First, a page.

3. “You’re the dead girl’s stalker, aren’t you?” (32). When she first introduces herself to Cameron, Jade Dixon-Burns identifies him as Lucinda Hayes’s stalker—an open secret of sorts at Jefferson High School, where a classmate has cruelly nicknamed him “American Psycho.” Why might Jade’s background render her sympathetic to Cameron’s predicament? Compare and contrast Jade and Cameron’s “outsider” status in the insular community of their high school.
4. “[I]n these rare moments of reminiscence, Russ wonders if he always knew—somewhere locked and hidden away—what would come of Lee Whitley.” (27) How do Russ Fletcher’s experiences on the Broomsville Police Department shadowing Officer Lee Whitley interfere with his gut instincts when it comes to finding Lucinda Hayes’s killer? How does his marriage to Ines further complicate his considerations?
5. How does Jade Dixon-Burns’ actual life compare with the semi-autobiographical screenplays she composes in her mind? What clues do these adaptations of her real-life encounters offer readers about her inner life and her adolescent preoccupations?
6. Discuss the meaning of “Untangle,” the safety word given to Cameron by a psychiatrist to help him cope with his anxiety in the aftermath of his dad’s disappearance. To what extent do Cameron’s unique qualities (his artistic intensity, his emotional volatility, his status as a social loner, his obsessive tendencies) mark him as a typical adolescent, and in what ways do they hint at a deeper mental instability?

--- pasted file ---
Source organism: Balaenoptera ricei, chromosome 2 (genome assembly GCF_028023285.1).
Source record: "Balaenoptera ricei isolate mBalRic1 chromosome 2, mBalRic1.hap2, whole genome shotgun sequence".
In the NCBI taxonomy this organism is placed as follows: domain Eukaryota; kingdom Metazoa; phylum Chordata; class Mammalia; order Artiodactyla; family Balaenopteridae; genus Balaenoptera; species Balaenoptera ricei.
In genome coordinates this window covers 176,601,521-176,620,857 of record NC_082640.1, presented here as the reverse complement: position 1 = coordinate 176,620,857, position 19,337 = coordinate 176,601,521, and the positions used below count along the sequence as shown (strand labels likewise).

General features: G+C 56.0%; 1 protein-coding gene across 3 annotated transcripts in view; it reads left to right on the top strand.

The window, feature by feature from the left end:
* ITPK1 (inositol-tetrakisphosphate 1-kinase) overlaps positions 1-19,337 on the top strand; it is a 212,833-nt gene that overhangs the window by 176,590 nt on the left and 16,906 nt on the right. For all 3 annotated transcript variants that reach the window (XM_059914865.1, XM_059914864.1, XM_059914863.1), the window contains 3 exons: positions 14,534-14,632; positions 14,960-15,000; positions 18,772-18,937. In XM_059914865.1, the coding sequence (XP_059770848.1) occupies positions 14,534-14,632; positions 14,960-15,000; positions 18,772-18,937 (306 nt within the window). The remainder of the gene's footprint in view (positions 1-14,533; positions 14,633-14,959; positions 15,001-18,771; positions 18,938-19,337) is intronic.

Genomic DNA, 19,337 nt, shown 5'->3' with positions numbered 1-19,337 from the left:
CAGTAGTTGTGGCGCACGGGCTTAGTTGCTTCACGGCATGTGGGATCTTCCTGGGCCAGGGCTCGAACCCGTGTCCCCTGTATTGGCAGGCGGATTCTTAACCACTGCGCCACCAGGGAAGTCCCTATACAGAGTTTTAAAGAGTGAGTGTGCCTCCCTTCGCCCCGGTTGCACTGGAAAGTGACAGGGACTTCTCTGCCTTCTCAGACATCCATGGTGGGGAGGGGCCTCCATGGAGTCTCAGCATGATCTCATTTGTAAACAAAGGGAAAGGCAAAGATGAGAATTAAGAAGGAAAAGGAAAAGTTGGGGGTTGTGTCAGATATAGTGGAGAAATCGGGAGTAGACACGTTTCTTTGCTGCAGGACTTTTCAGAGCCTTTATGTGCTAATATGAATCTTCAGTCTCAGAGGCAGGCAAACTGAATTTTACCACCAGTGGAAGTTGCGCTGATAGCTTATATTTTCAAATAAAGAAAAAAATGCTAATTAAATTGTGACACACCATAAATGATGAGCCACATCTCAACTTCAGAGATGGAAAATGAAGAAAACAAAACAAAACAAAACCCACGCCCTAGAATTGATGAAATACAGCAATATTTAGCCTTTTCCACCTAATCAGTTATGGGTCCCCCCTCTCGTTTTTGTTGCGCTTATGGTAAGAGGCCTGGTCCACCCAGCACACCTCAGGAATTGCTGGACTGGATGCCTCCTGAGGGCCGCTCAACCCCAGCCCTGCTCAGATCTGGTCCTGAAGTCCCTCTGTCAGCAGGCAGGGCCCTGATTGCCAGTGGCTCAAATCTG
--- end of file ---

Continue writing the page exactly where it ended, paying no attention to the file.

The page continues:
7. How would you describe Lucinda Hayes, based on the many details we learn about her over the course of Girl in Snow? How does her fleeting appearance in Cameron’s house during the neighborhood block party seem almost like a hallucination on Cameron’s part? Why do you think the author chose to incorporate that particular scene into the book, and what does it suggest about Lucinda and her many entanglements?
8. “[Cameron] found people fascinating when they thought no one was watching. He couldn’t tell them about the sincerity of life through windows—that he hated himself for it, but he couldn’t stop.” (36) Voyeurism plays a prominent role in Girl in Snow—even the mountains are described as “always watching.” Discuss the way in which looking from the outside in operates in this novel. How do the characters’ many different kinds of looking echo the narrative arc of finding Lucinda’s killer?